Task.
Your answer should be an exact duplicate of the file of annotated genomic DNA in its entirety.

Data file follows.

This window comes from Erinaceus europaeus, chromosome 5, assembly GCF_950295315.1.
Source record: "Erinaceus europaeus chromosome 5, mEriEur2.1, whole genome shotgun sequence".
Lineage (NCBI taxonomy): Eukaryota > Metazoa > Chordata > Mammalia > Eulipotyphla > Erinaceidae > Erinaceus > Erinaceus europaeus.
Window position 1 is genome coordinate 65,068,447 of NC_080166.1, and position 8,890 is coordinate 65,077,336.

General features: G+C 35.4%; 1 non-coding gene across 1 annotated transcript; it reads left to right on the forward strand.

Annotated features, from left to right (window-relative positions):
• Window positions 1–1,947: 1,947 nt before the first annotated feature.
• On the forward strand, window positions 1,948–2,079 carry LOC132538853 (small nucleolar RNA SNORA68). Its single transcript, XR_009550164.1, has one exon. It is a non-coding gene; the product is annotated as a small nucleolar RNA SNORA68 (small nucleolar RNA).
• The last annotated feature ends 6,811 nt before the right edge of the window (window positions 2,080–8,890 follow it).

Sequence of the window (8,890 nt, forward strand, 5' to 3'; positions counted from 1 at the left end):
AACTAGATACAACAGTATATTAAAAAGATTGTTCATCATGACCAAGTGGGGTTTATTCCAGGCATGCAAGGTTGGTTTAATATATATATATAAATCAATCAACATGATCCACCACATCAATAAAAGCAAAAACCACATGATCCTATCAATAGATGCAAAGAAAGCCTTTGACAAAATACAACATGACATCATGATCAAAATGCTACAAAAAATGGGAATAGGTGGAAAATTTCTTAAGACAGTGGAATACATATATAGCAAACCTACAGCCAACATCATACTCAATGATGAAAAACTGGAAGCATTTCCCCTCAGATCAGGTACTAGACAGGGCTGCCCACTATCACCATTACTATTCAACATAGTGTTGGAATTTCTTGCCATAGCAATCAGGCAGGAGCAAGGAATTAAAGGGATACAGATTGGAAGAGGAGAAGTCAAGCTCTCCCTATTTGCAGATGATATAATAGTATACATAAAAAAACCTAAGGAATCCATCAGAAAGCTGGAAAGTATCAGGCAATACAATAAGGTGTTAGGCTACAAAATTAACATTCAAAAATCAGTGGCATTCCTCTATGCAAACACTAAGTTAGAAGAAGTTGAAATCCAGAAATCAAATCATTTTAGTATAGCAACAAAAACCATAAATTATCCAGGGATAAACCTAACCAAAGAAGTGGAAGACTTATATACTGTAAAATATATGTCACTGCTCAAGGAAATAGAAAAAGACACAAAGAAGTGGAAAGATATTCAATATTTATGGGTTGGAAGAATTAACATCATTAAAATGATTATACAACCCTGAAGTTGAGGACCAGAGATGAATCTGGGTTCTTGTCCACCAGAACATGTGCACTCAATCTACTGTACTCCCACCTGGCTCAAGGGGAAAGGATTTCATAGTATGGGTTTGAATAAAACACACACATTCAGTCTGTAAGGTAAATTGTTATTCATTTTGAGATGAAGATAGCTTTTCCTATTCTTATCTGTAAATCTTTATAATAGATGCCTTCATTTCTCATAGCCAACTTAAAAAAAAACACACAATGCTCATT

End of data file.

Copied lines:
This window comes from Erinaceus europaeus, chromosome 5, assembly GCF_950295315.1.
Source record: "Erinaceus europaeus chromosome 5, mEriEur2.1, whole genome shotgun sequence".
Lineage (NCBI taxonomy): Eukaryota > Metazoa > Chordata > Mammalia > Eulipotyphla > Erinaceidae > Erinaceus > Erinaceus europaeus.
Window position 1 is genome coordinate 65,068,447 of NC_080166.1, and position 8,890 is coordinate 65,077,336.

General features: G+C 35.4%; 1 non-coding gene across 1 annotated transcript; it reads left to right on the forward strand.

Annotated features, from left to right (window-relative positions):
• Window positions 1–1,947: 1,947 nt before the first annotated feature.
• On the forward strand, window positions 1,948–2,079 carry LOC132538853 (small nucleolar RNA SNORA68). Its single transcript, XR_009550164.1, has one exon. It is a non-coding gene; the product is annotated as a small nucleolar RNA SNORA68 (small nucleolar RNA).
• The last annotated feature ends 6,811 nt before the right edge of the window (window positions 2,080–8,890 follow it).

Sequence of the window (8,890 nt, forward strand, 5' to 3'; positions counted from 1 at the left end):
AACTAGATACAACAGTATATTAAAAAGATTGTTCATCATGACCAAGTGGGGTTTATTCCAGGCATGCAAGGTTGGTTTAATATATATATATAAATCAATCAACATGATCCACCACATCAATAAAAGCAAAAACCACATGATCCTATCAATAGATGCAAAGAAAGCCTTTGACAAAATACAACATGACATCATGATCAAAATGCTACAAAAAATGGGAATAGGTGGAAAATTTCTTAAGACAGTGGAATACATATATAGCAAACCTACAGCCAACATCATACTCAATGATGAAAAACTGGAAGCATTTCCCCTCAGATCAGGTACTAGACAGGGCTGCCCACTATCACCATTACTATTCAACATAGTGTTGGAATTTCTTGCCATAGCAATCAGGCAGGAGCAAGGAATTAAAGGGATACAGATTGGAAGAGGAGAAGTCAAGCTCTCCCTATTTGCAGATGATATAATAGTATACATAAAAAAACCTAAGGAATCCATCAGAAAGCTGGAAAGTATCAGGCAATACAATAAGGTGTTAGGCTACAAAATTAACATTCAAAAATCAGTGGCATTCCTCTATGCAAACACTAAGTTAGAAGAAGTTGAAATCCAGAAATCAAATCATTTTAGTATAGCAACAAAAACCATAAATTATCCAGGGATAAACCTAACCAAAGAAGTGGAAGACTTATATACTGTAAAATATATGTCACTGCTCAAGGAAATAGAAAAAGACACAAAGAAGTGGAAAGATATTCAATATTTATGGGTTGGAAGAATTAACATCATTAAAATGATTATACAACCCTGAAGTTGAGGACCAGAGATGAATCTGGGTTCTTGTCCACCAGAACATGTGCACTCAATCTACTGTACTCCCACCTGGCTCAAGGGGAAAGGATTTCATAGTATGGGTTTGAATAAAACACACACATTCAGTCTGTAAGGTAAATTGTTATTCATTTTGAGATGAAGATAGCTTTTCCTATTCTTATCTGTAAATCTTTATAATAGATGCCTTCATTTCTCATAGCCAACTTAAAAAAAAACACACAATGCTCATT